Sex education in middle and high school health classes is critically important because it frequently comprises the primary mechanism for conveying information about sexual health to adolescents. Deliver evidence-based information on HIV and pregnancy prevention practices, and they will be less likely to engage in risky sexual behaviors, the theory goes. One must ultimately inquire, however, if these programs actually work. Do adolescents actually implement what they learn in health education classes? Consider these two examples:
Joe Ryder is a high school health teacher; he spends 15 days on sex
education, and, at the end of the 15 days, his students take a unit
test similar to the types of tests they take after units on smoking,
cardiovascular health, and drugs.
Cynthia Barnes is a high school health teacher; she also spends
15 days on sex education, but rather than giving her students a unit
test, she engages them in role-playing activities in which the
students must demonstrate how they would react in risky situations.
Now, think about what might happen three months later. Suppose that a student in Ryder's class and a student in Barnes' class both find themselves in risky sexual situations. Which student do you think will be more likely to remember and use effective safe sex strategies?
The assessment techniques used in sex education classes affect students' ability to use what they've learned in those classes. While teachers and parents may think tests or quizzes are appropriate forms of health education assessment, we argue that educators must seriously consider whether traditional techniques are the best ways to assess this type of learning. Although such assessment techniques may demonstrate short-term learning, they don't guarantee that students will remember and use the information when they find themselves confronted with critical sexual decisions.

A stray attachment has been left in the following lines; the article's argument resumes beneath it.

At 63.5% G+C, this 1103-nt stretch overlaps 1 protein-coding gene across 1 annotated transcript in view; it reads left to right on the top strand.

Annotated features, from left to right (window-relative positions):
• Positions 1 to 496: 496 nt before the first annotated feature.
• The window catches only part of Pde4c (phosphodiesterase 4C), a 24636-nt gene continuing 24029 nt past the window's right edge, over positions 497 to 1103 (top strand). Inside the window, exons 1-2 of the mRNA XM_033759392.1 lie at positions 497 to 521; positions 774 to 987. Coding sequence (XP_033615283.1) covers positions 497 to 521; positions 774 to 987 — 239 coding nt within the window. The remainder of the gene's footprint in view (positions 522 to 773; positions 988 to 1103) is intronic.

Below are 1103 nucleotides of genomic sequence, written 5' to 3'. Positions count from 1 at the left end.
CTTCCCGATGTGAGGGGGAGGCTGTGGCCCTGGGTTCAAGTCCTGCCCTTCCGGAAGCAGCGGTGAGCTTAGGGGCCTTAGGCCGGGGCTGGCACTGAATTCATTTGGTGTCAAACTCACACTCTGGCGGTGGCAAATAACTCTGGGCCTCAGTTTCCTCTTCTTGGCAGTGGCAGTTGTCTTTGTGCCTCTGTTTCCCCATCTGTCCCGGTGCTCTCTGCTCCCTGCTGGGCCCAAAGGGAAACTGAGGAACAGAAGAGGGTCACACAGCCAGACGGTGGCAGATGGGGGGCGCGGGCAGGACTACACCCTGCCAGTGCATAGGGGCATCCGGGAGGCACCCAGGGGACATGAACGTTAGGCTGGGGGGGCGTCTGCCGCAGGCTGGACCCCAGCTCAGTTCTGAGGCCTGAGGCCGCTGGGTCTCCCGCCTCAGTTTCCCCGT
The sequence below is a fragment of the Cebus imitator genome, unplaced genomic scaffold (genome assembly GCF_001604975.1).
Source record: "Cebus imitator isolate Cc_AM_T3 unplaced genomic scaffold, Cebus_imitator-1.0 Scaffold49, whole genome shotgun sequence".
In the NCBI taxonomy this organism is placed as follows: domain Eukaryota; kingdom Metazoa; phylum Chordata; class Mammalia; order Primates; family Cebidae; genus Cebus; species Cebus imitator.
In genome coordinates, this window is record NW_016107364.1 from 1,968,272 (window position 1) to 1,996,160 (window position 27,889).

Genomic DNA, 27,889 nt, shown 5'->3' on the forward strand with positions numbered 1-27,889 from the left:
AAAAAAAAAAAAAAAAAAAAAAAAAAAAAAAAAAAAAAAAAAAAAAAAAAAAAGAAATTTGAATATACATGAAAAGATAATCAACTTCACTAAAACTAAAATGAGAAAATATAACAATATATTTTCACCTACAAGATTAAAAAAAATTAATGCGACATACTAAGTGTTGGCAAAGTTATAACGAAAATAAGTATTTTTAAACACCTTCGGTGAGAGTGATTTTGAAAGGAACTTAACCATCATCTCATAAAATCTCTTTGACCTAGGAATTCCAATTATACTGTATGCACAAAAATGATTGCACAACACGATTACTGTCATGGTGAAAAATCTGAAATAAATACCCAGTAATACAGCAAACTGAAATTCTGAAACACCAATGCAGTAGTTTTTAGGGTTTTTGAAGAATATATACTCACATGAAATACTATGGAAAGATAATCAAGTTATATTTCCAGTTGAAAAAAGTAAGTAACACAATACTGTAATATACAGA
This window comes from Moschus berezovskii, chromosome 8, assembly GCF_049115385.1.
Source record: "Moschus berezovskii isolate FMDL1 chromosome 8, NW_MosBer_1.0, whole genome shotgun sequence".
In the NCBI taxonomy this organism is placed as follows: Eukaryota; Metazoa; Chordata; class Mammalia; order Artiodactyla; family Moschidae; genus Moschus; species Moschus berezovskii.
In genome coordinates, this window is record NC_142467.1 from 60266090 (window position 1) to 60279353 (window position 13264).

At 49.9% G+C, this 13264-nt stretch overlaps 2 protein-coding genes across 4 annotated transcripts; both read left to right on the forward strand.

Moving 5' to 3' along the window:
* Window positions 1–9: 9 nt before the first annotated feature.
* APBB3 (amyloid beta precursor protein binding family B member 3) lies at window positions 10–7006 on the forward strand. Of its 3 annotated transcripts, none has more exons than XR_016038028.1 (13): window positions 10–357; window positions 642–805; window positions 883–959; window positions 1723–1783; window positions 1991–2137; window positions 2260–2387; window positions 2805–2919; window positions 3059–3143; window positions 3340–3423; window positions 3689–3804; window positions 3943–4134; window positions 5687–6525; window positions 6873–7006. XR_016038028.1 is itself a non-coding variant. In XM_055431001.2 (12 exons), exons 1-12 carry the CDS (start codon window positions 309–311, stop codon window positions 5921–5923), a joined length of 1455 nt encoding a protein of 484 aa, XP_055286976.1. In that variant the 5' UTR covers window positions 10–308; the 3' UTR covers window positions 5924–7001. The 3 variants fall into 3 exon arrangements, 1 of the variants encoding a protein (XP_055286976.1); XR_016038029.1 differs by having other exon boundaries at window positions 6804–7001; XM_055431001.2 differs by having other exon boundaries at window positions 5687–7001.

Sex education aims and assessments
One objective of health education is to create positive behavioral change within the context of sexual health (Glanz, Rimer, & Viswanath, 2008). Sex education in health classes should provide students with impartial information about safe practices and methods for avoiding risky behaviors. Ideally, with this knowledge, students will make informed decisions before engaging in sexual activity, which will help decrease the rates of sexually transmitted diseases and teenage pregnancy.
Although most students will take a sex education class, their experiences will vary greatly due to the lack of standardized curricula at the federal, state, and sometimes district level that schools are required to follow (Kaiser Family Foundation, 2002; Landry, Singh, & Darroch, 2000). The federal government provides funding to states and districts but doesn't regulate these programs, leaving states to configure curricula and content for schools. Of the states that require some form of sex-related education, two require sex education only, 20 require sex education and HIV education, and 13 require HIV education only (Guttmacher Institute, 2012). (See Figure 1.)
FIG. 1. Sex education by state: General and content requirements
for sex* and for sex* and
HIV HIV education
STATE SEX HIV Contraception Abstinence
Alabama X X Stress
California X X Cover
Colorado X Stress
Delaware X X X Stress